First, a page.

After meeting with Bermudez, Blandon testified,
he and Meneses "started raising money for the contra revolution."
While Blandon says Bermudez didn't know
cocaine would be the fund-raising device they used, the presence
of the mysterious Mr. Meneses strongly suggests otherwise.
Norwin Meneses, known in Nicaraguan newspapers
as "Rey de la Droga" (King of Drugs), was then under
active investigation by the DEA and the FBI for smuggling cocaine
into the United States, records show.
And Bermudez was very familiar with the
influential Meneses family. He had served under two Meneses brothers,
Fermin and Edmundo, who were generals in Somoza's army.
Despite a stack of law-enforcement reports
describing him as a major drug trafficker, Norwin Meneses was
welcomed into the United States in July 1979 as a political refugee
and given a visa and a work permit. He settled in the San Francisco
Bay Area, and for the next six years supervised the importation
of thousands of kilos of cocaine into California.
At the meeting with Bermudez, Meneses
said in a recent interview, the contra commander put him in charge
of "intelligence and security" for the FDN in California.
Blandon, he said, was assigned to raise
money in Los Angeles.
Blandon said Meneses gave him two kilograms
of cocaine (roughly 4 1/2 pounds) and sent him to Los Angeles.
"Meneses was pushing me every week,"
he testified. "It took me about three months, four months
to sell those two keys because I didn't know what to do. . . ."
To find customers, Blandon and several
other Nicaraguan exiles working with him headed for the vast,
untapped markets of L.A.'s black ghettos.
Blandon's marketing strategy, selling
the world's most expensive street drug in some of California's
poorest neighborhoods, might seem baffling, but in retrospect,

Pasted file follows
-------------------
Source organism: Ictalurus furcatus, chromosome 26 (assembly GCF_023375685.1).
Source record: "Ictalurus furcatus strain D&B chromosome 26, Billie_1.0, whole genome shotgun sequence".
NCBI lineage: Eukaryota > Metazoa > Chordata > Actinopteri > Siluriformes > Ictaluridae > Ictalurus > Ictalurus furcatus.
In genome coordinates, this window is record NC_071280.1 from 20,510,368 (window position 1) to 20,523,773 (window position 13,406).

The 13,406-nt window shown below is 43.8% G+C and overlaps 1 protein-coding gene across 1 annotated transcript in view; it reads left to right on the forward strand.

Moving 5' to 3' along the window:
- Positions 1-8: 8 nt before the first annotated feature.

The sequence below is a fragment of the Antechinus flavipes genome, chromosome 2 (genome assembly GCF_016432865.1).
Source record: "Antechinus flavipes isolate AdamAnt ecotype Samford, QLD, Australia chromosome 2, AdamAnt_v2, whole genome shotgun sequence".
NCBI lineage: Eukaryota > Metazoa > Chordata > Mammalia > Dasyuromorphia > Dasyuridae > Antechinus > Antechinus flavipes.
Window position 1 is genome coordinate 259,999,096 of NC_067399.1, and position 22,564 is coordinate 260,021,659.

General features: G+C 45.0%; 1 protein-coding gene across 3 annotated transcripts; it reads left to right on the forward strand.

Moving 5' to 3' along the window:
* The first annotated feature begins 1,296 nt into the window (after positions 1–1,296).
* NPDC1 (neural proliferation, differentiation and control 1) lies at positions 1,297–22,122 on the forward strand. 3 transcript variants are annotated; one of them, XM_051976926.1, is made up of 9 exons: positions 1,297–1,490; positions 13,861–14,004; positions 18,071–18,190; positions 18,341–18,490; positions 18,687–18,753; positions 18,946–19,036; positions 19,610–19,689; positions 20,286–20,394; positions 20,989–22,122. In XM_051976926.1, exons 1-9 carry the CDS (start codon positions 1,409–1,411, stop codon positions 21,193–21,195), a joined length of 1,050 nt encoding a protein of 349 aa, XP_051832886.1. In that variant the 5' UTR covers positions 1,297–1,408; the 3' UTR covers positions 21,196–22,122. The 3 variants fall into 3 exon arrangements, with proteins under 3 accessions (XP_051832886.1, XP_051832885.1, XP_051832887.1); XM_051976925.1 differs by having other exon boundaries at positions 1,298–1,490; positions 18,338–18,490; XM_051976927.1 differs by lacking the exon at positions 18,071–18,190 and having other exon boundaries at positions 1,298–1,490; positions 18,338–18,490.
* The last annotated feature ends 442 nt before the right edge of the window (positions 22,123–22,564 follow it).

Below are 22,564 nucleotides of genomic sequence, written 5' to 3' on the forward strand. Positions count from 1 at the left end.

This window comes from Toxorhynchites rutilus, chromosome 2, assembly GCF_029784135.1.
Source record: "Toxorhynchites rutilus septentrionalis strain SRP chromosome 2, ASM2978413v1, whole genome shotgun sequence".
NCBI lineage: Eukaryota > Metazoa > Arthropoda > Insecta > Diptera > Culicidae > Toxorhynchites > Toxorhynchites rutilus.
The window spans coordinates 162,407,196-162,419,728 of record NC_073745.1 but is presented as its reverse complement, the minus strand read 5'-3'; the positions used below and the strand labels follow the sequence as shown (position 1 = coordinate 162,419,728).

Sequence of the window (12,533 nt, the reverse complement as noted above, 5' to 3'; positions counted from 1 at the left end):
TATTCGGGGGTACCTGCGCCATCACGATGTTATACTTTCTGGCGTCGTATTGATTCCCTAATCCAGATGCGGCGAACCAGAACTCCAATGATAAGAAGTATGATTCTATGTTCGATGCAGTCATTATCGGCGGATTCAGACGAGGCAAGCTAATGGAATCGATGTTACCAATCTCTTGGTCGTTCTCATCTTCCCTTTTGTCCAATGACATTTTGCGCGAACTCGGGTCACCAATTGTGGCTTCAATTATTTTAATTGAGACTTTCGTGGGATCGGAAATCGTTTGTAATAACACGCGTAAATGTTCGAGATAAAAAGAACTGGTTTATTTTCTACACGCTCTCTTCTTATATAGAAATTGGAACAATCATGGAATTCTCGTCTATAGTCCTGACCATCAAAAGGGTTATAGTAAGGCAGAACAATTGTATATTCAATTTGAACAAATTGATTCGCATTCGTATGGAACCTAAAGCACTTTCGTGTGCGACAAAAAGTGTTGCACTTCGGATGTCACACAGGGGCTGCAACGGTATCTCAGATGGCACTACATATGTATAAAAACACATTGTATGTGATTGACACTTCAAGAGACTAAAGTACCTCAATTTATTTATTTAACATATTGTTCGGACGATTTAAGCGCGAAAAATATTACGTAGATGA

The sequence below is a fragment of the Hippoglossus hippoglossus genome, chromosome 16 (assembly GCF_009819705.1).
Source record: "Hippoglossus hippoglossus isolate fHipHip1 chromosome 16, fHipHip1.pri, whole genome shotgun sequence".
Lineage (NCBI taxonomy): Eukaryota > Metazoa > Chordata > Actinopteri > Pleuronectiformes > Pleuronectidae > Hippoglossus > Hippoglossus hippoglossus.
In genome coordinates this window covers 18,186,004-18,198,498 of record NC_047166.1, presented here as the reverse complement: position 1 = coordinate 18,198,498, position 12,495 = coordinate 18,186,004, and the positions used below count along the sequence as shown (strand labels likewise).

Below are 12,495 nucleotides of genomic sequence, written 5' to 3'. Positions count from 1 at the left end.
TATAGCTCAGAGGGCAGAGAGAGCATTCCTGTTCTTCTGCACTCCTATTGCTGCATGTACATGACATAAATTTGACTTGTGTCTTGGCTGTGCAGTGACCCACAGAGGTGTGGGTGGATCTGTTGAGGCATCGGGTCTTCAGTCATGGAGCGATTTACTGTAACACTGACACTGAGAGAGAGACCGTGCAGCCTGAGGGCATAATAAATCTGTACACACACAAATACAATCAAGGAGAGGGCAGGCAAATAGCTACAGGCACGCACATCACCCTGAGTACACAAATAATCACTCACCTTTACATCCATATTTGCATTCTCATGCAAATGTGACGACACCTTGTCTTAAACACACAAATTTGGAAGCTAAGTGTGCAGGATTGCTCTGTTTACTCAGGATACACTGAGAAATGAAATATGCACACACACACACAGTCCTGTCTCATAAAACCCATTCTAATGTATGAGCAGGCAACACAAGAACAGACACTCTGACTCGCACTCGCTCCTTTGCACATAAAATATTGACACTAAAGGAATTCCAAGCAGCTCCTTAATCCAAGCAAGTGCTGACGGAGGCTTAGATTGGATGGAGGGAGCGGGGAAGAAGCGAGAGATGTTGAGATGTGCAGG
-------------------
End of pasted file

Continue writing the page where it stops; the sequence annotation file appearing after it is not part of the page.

his timing was uncanny. He and his compatriots arrived in South-Central
L.A. right when street-level drug users were figuring out how
to make cocaine affordable: by changing the pricey white powder
into powerful little nuggets that could be smoked - crack.
Emergence of crack
Crack turned the cocaine world on its
head. Cocaine smokers got an explosive high unmatched by 10 times
as much snorted powder. And since only a tiny amount was needed
for that rush, cocaine no longer had to be sold in large, expensive
quantities. Anyone with $20 could get wasted.
It was a "substance that is tailor-made
to addict people," Dr. Robert Byck, a Yale University cocaine
expert, said during congressional testimony in 1986. "It
is as though (McDonald's founder) Ray Kroc had invented the opium
Crack's Kroc was a disillusioned 19-year-old
named Ricky Donnell Ross, who, at the dawn of the 1980s, found
himself adrift on the streets of South-Central Los Angeles.
A talented tennis player for Dorsey High
School, Ross had recently seen his dream of a college scholarship
evaporate when his coach discovered he could neither read nor
A friend of Ross' - a college football
player home at Christmas from San Jose State University - told
him "cocaine was going to be the new thing, that everybody
was doing it." Intrigued, Ross set off to find out more.
Through a cocaine-using auto-upholstery
teacher Ross knew, he met a Nicaraguan named Henry Corrales, who
began selling Ross and a friend , Ollie "Big Loc" Newell,
small amounts of remarkably inexpensive cocaine.
Thanks to a network of friends in South-Central
L.A. and Compton, including many members of various Crips gangs,
the pair steadily built up clientele. With each sale, Ross reinvested
his hefty profits in more cocaine.
Eventually, Corrales introduced Ross and
Newell to his supplier, Blandon. And then business really picked
"At first, we was just going to do
it until we made $5,000," Ross said. "We made that so
fast we said, no, we'll quit when we make $20,000. Then we was
going to quit when we saved enough to buy a house . . ."